Southern Africa: The UN is investigating allegations that community leaders in Mozambique have forced women to pay them or have sex with them in order to access aid after Cyclone Idai.  In South Africa, news coverage of protests tends to assume that poor people won’t participate unless they’re manipulated into doing so, which denies them political agency.  Read this summary of a very good piece about Mandela’s legacy, 25 years after the end of apartheid.  Studies in Zimbabwe have been key to challenging the assumption that depression doesn’t affect people in low income countries.

Map showing that elections will be held in 15 African countries in 2019Map of upcoming African elections via Africa Research Centre

Spotlight on urbanization in Nairobi: Check out this new documentary about the social justice working groups which are documenting human rights abuses in poor neighborhoods across the city.  This was an insightful piece about the Sudanese history of Kibera.  Meet the Kibera woman running one of the neighborhood’s only therapy centers for children with disabilities.  In Mathare, perpetual water shortages mean that residents must choose between drinking water or bathing their children.

Health: Senegal’s air pollution, caused by cars and harmattan dust, is sending increasing numbers of people to the hospital.  In Kenya, low quality healthcare and easy access to antibiotics mean that antibiotic-resistant diseases are on the rise.  Nigerian doctors are increasingly moving abroad, frustrated with a national healthcare system which pays less than US$600 per month.  Ghana, Kenya and Malawi are rolling out pilots of a new malaria vaccine.  Kenyan soldiers who’ve developed PTSD from operations in Somalia have been court-martialed for misbehavior rather than receiving treatment.

Four young men push a barrel of oil up a sandy beachThis Guardian photo essay on the black market for fuel in Togo and Benin was really gripping

Doing business: Read about the first running shoe company designed by and for Kenyans.  This looks like an interesting ethnography about Heineken’s phenomenal business success in Africa.  New studies in Ghana and Tanzania find that people overestimate how much time they spend working on their farms if they’re asked at the end of the planting season, rather than week by week during the season.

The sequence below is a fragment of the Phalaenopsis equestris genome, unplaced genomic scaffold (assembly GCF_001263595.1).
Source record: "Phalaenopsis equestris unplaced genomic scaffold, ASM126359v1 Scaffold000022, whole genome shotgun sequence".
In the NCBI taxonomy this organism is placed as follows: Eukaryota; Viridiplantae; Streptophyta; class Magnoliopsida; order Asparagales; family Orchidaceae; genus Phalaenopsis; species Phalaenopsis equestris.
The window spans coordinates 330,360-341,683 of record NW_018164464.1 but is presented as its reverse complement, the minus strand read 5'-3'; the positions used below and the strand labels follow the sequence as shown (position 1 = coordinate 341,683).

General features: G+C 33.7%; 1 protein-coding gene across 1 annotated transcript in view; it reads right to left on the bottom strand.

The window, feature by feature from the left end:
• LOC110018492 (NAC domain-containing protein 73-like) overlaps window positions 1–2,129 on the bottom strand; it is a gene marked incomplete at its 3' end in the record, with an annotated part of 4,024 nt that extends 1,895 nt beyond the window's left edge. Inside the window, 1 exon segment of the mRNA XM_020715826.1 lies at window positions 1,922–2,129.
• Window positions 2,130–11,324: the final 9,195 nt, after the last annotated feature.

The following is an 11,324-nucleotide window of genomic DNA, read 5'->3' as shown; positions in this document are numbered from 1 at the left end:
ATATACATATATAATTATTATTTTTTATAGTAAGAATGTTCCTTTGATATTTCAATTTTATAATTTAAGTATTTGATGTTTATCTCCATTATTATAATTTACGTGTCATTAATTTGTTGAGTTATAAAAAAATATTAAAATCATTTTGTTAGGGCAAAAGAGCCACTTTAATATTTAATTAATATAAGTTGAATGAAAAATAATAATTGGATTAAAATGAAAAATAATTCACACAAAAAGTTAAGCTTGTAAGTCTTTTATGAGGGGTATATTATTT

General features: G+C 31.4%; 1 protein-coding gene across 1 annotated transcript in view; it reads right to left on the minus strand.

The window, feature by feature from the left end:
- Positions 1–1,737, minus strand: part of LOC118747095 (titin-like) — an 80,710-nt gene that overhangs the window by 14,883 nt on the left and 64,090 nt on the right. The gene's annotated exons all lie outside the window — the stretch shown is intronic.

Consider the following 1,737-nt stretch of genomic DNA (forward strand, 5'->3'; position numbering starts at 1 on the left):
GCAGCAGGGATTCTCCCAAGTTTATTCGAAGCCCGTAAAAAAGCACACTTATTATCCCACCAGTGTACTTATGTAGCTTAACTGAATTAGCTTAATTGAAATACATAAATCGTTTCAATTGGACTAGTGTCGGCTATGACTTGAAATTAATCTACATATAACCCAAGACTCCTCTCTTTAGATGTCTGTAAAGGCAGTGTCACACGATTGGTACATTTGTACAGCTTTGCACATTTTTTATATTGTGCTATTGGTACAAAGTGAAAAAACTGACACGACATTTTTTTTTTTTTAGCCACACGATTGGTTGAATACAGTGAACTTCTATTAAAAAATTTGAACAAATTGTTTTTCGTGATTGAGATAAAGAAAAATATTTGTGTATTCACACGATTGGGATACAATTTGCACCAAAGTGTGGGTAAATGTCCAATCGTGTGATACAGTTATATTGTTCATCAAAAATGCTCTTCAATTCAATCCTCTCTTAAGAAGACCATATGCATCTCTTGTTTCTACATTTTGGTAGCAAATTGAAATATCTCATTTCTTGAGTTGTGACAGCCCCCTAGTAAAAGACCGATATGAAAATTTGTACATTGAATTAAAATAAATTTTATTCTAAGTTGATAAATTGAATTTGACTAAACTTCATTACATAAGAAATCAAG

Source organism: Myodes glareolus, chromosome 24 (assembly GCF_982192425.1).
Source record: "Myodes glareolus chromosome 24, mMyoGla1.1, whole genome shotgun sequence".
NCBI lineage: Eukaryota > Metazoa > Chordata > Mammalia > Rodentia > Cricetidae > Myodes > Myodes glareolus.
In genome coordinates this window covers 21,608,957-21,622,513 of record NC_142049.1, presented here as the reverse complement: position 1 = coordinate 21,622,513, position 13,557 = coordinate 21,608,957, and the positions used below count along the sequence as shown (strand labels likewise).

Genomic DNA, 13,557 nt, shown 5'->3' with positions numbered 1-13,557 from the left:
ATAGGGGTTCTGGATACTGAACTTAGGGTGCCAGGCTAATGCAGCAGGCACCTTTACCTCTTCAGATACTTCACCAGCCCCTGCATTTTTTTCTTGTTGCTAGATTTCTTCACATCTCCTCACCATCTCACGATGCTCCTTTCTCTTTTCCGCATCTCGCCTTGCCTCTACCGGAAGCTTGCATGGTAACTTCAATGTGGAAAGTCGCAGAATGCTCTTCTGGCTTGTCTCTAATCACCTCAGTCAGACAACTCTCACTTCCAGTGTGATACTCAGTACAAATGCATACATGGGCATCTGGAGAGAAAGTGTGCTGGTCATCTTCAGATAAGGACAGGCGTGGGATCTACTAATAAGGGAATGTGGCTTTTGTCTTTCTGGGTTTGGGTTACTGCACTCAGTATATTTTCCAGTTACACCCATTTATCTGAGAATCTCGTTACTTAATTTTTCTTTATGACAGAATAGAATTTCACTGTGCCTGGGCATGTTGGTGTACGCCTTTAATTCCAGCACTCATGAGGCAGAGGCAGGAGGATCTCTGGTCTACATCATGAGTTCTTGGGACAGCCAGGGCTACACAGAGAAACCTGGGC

Environment: Meet the Nigerian women tackling urban waste disposal problems by starting recycling companies.  Kenyan scientists are developing low cost solutions to help fishermen avoid catching endangered or low value species of marine life.  Kenya is increasingly switching to geothermal energy, and could be one of the biggest producers in the world once a new plant opens in July.

Social protection + poverty reduction: This was an interesting piece about the process of distributing cash transfers in Liberia, where low-denomination bills are common and many people are still outside the cash economy.  Nigeria’s national cash transfer program has finally gotten off the ground.  Are patronage handouts and national cash transfer programs really all that different in Nigeria?  Experience from Niger suggests that people’s unwillingness to talk about their savings may lead researchers to overestimate poverty rates.

A Sengalese man carrying a sleepy baby on his back
Senegalese men are challenging gender stereotypes by carrying their children for a photography project (via BBC)

Gender equality: Studies in Uganda and Nigeria have found that “edutainment” TV shows can reduce rates of gender-based violence among viewers.  A landmark legal case in Kenya has allowed an intersex child to be issued a birth certificate without a gender marker.  This is a remarkable piece from Kenyan activist Rahma Wako about her experiences with early marriage and female genital cutting.  Women in the Ethiopian diaspora are discussing gender-based violence on a new Instagram page called Shades of Injera.   Meet Ethiopia’s first female chief justice, Meaza Ashenafi.